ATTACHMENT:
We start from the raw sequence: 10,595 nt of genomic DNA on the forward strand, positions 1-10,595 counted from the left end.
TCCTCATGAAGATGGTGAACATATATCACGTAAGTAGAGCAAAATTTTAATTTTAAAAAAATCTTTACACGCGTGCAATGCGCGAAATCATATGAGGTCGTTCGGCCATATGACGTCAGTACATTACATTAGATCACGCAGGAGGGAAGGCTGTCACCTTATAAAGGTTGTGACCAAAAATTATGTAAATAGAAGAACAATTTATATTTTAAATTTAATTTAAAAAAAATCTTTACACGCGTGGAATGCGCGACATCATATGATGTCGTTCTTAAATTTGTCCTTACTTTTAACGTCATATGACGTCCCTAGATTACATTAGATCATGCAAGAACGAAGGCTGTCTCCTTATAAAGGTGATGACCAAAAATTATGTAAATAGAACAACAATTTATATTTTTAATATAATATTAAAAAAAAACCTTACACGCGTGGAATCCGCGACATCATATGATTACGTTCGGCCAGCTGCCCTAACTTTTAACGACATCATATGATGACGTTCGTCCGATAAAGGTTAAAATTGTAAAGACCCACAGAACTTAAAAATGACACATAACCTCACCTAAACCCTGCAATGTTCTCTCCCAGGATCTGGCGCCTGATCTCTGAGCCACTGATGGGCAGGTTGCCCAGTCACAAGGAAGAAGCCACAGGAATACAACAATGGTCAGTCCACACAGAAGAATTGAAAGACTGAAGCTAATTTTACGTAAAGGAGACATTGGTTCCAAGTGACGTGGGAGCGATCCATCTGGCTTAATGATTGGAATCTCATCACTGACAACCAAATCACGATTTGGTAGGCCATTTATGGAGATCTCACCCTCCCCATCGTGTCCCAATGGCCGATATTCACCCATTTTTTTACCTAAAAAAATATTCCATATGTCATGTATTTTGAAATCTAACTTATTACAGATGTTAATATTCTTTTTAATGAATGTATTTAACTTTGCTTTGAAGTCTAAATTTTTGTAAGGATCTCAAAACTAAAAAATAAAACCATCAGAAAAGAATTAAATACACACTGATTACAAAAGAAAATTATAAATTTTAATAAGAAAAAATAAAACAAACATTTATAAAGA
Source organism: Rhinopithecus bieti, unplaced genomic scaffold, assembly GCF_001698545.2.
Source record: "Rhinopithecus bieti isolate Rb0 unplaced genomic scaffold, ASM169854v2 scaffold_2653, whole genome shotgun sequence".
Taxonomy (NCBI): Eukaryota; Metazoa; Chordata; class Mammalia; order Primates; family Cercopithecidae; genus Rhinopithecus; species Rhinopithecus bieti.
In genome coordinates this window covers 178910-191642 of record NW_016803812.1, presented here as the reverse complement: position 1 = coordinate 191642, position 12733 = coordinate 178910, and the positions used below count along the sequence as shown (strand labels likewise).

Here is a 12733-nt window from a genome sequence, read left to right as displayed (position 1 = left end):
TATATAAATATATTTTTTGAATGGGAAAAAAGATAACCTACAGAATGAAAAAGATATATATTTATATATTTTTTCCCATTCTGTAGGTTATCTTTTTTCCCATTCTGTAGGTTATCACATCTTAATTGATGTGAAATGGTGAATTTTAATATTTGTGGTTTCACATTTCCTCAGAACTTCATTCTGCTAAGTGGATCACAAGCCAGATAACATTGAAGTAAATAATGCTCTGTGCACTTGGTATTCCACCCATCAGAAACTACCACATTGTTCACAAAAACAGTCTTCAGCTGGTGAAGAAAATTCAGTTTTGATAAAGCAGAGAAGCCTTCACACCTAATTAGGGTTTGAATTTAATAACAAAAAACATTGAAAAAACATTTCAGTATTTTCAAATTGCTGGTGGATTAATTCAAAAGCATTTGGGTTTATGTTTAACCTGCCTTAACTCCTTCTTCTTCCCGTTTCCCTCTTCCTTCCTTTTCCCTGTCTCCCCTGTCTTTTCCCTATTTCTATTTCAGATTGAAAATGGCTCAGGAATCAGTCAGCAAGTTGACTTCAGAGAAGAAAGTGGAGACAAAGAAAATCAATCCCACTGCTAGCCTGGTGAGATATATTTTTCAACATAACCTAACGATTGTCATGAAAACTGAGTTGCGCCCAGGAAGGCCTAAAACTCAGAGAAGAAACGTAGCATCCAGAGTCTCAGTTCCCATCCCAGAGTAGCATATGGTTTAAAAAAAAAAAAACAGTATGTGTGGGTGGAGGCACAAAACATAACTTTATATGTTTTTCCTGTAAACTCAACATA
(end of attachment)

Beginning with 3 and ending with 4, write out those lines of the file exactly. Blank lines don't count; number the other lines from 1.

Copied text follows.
Source organism: Rhinopithecus bieti, unplaced genomic scaffold, assembly GCF_001698545.2.
Source record: "Rhinopithecus bieti isolate Rb0 unplaced genomic scaffold, ASM169854v2 scaffold_2653, whole genome shotgun sequence".